The Warriors are considering legal action over one of America's legendary bands being booked into the rugby league club's stadium on a key weekend next season.
The Eagles — hitmakers of songs such as Heartache Tonight and I Can't Tell You Why — will play at Mt Smart Stadium on March 14 next year, the band's first visit to New Zealand in 20 years.
The NRL club claims it was not consulted by Auckland Council before the concert was announced, despite being principal tenant and having priority rights to the ground once the season starts.
Next year is the Warriors' 20th season and the club was planning a re-enactment of the inaugural March 1995 game against the Brisbane Broncos, a night that featured army cannons, explosions and hundreds of performers. The pre-match entertainment was said to cost close to $1million.
The club had long been planning a similar spectacular — for the weekend of March 14-15 — but those plans are now in jeopardy.
"I'm scratching my head that we could be in this situation — I find it extraordinary," Warriors co-owner Eric Watson told the Herald on Sunday. "I'm hoping there is some rational explanation along the way but we need to work out what the options are for the club."
Watson confirmed legal advice had been sought and the club was investigating all options.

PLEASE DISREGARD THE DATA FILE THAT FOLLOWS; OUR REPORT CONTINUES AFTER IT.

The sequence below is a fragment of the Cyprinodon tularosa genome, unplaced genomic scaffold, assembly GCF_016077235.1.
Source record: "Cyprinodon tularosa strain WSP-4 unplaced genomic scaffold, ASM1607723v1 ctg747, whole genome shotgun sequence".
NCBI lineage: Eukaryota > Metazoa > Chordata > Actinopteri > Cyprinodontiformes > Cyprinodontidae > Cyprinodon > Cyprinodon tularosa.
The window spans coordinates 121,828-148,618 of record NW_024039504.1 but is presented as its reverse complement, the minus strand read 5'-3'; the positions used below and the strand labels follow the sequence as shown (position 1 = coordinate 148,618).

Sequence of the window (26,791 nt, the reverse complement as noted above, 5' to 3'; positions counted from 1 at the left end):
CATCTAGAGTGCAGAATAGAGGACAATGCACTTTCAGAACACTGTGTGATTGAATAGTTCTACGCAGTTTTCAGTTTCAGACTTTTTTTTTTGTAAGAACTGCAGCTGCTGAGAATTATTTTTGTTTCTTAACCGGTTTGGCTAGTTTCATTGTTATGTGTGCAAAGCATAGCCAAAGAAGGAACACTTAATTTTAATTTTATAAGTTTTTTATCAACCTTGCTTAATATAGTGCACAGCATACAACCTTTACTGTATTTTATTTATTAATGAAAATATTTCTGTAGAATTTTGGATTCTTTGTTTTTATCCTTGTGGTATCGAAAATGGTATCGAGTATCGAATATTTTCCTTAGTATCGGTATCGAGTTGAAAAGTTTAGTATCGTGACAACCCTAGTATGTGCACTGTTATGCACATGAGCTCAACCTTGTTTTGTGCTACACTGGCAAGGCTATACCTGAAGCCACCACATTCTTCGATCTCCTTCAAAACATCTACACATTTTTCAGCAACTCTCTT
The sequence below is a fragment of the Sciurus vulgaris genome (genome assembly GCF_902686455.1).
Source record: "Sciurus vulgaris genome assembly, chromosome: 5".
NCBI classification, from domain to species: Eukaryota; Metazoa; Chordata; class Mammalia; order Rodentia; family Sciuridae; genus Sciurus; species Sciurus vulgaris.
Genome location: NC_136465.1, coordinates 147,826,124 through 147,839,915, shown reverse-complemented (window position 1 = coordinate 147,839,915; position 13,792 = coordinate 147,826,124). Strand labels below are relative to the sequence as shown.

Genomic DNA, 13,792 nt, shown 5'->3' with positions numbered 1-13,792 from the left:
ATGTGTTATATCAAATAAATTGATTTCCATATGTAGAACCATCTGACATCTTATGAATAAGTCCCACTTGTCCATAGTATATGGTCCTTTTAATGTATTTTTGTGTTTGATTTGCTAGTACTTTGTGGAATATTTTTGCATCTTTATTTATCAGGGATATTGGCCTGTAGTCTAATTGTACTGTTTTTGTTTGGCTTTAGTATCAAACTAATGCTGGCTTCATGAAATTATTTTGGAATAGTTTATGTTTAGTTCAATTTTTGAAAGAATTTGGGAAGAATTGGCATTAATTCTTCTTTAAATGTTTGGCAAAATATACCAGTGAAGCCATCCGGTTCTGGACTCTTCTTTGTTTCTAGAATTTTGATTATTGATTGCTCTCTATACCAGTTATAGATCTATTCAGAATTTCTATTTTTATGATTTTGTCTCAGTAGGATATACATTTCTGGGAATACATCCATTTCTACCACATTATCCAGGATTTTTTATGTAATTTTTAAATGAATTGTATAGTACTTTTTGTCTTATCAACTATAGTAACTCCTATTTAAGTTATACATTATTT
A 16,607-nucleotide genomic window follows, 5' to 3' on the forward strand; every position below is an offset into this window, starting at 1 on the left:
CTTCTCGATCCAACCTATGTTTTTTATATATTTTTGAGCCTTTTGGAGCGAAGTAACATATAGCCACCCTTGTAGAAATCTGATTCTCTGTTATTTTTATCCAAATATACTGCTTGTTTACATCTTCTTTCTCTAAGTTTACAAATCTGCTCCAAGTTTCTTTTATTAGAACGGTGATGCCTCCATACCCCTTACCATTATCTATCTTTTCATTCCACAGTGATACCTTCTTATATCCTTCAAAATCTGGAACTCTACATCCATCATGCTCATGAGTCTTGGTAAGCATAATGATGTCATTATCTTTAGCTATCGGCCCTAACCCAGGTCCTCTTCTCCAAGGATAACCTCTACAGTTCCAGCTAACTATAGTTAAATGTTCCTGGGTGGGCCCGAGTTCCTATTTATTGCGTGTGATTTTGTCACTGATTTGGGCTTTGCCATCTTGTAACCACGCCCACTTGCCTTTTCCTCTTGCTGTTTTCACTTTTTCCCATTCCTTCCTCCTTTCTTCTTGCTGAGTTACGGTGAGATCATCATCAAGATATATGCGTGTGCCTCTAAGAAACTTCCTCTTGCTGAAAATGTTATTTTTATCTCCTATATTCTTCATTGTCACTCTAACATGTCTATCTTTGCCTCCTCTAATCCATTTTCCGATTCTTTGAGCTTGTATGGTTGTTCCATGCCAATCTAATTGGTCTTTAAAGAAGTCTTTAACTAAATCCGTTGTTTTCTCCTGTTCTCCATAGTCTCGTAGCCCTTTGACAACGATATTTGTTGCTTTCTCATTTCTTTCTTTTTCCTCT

"We will have to work our way through it," said Watson. "It's a pretty big issue. Our rights as principal tenants have definitely been contravened. I'm not quite sure how it is going to be resolved. There is a lot of value at stake."
Warriors chairman Bill Wavish said: "It's a very serious breach of contract and it is going to take some time to resolve."
Eden Park is unavailable on the date due to the Cricket World Cup and the Herald on Sunday understands that any legal action could seek compensation for breach of contract, or look to move the Eagles concert to another location.
The concert could take Mt Smart Stadium out of commission for at least two weeks. Large-scale stage shows, such as those by U2, Bruce Springsteen and the Eagles, usually take at least a week to prepare, including converting the ground, installing extra seating and the stage.
Time is also needed to convert the stadium back to a league ground, and there are concerns about the impact on the playing surface.
Round two was earmarked for the Broncos match as the Brisbane side traditionally opens its season at home. The NRL is keen to maximise television audiences in round one.
Regional Facilities Auckland, the Auckland Council agency that runs major venues around the city, said the NRL was told about the concert.
Spokesman Paul Brewer said the RFA did not believe it was in breach of its arrangements with the Warriors.
"We have given them 10 months' notice," he said. "The NRL are very experienced at working fixtures around prior commitments. We don't anticipate it will cause any difficulties."
Paul Nisbet, director of stadium management for RFA, said the venue would be "clear of all concert production infrastructure and equipment to allow any Warriors game at Mt Smart for round [three]".
He also said steps would be taken to protect the playing surface.